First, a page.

The BBC asked 27,000 respondents in 25 countries to briefly evaluate these two statements:
Most countries have agreed to rules prohibiting torturing prisoners. Which position is closer to yours?
Terrorists pose such an extreme threat that governments should now be allowed to use some degree of torture if it may gain information that saves innocent lives Clear rules against torture should be maintained because any use of torture is immoral and will weaken international human rights
Allow me to be the first in the blogosphere to note that the BBC, in publishing these results so close to the American mid-term elections, is clearly attempting to guide the outsome of our democratic process. More importantly, the methodological failures of this survey are glaring. Indeed, my vast knowledge of statistical methods tells me these figures could be dissected by a kindergartener (e.g., if so many Americans support torture, why aren’t our hospitals filled with injured people? Where are all the fresh graves? Why hasn’t the media seen and reported on all this torture? Why have the authors of this survey not responded to my mighty stream of non sequiturs?)
Charles P. Strite, born in Minneapolis, MN, received patent #1,394,450 on October 18, 1921 for the bread-toaster. During World War I, Strite worked in a manufacturing plant in Stillwater, MN, where he became frustrated with the burned toast served in the cafeteria. Strite, determined to find a way of toasting bread that did not depend on human attention, invented the pop-up toaster with a variable timer. In 1925, using a redesigned version of Strite’s toaster, the Toastmaster Company began to market the first household toaster that could brown bread on both sides simultaneously, set the heating element on a timer, and eject the toast when finished. By 1926, Charles Strite’s Toastmaster was available to the public and was a huge success.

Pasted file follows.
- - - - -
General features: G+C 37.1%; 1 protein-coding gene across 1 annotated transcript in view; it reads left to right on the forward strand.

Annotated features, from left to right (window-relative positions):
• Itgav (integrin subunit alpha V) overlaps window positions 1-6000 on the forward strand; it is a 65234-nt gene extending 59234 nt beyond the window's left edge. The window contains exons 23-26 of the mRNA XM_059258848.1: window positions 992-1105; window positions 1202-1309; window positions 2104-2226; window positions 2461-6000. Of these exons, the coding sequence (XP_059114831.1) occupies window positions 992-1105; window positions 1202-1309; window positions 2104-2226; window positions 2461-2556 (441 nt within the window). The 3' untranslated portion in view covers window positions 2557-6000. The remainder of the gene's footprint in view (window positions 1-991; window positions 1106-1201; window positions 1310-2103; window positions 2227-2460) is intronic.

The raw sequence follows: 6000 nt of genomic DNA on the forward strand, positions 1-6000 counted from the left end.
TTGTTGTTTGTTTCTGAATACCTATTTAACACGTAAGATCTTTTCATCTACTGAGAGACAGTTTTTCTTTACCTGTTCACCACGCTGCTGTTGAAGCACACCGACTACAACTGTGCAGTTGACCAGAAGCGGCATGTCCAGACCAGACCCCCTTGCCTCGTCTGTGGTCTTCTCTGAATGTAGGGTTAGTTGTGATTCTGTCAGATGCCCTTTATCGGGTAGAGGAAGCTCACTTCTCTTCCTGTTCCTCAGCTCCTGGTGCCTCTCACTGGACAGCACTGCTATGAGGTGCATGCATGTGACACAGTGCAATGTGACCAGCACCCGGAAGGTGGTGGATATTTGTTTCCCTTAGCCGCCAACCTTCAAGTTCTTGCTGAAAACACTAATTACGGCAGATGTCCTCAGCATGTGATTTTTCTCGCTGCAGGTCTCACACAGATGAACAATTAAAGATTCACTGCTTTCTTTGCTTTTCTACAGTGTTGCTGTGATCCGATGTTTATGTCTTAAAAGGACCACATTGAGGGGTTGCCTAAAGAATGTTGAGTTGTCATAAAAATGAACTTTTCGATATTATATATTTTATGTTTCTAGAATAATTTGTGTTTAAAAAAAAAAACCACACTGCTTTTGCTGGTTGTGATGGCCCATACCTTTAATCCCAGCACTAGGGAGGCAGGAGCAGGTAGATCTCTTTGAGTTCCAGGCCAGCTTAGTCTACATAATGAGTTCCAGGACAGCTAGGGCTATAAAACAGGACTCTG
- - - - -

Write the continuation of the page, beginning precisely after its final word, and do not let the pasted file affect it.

From the Times’ second most e-mailed story of the past several days (behind something on the arcane and mildly distressing subject of “preschool puberty”):
Representative Jo Ann Davis, a Virginia Republican who heads a House intelligence subcommittee charged with overseeing the C.I.A.’s performance in recruiting Islamic spies and analyzing information, was similarly dumbfounded when I asked her if she knew the difference between Sunnis and Shiites.
“Do I?” she asked me. A look of concentration came over her face. “You know, I should.” She took a stab at it: “It’s a difference in their fundamental religious beliefs. The Sunni are more radical than the Shia. Or vice versa. But I think it’s the Sunnis who’re more radical than the Shia.”
Did she know which branch Al Qaeda’s leaders follow?
“Al Qaeda is the one that’s most radical, so I think they’re Sunni,” she replied. “I may be wrong, but I think that’s right.”
Did she think that it was important, I asked, for members of Congress charged with oversight of the intelligence agencies, to know the answer to such questions, so they can cut through officials’ puffery when they came up to the Hill?
“Oh, I think it’s very important,” said Ms. Davis, “because Al Qaeda’s whole reason for being is based on their beliefs. And you’ve got to understand, and to know your enemy.”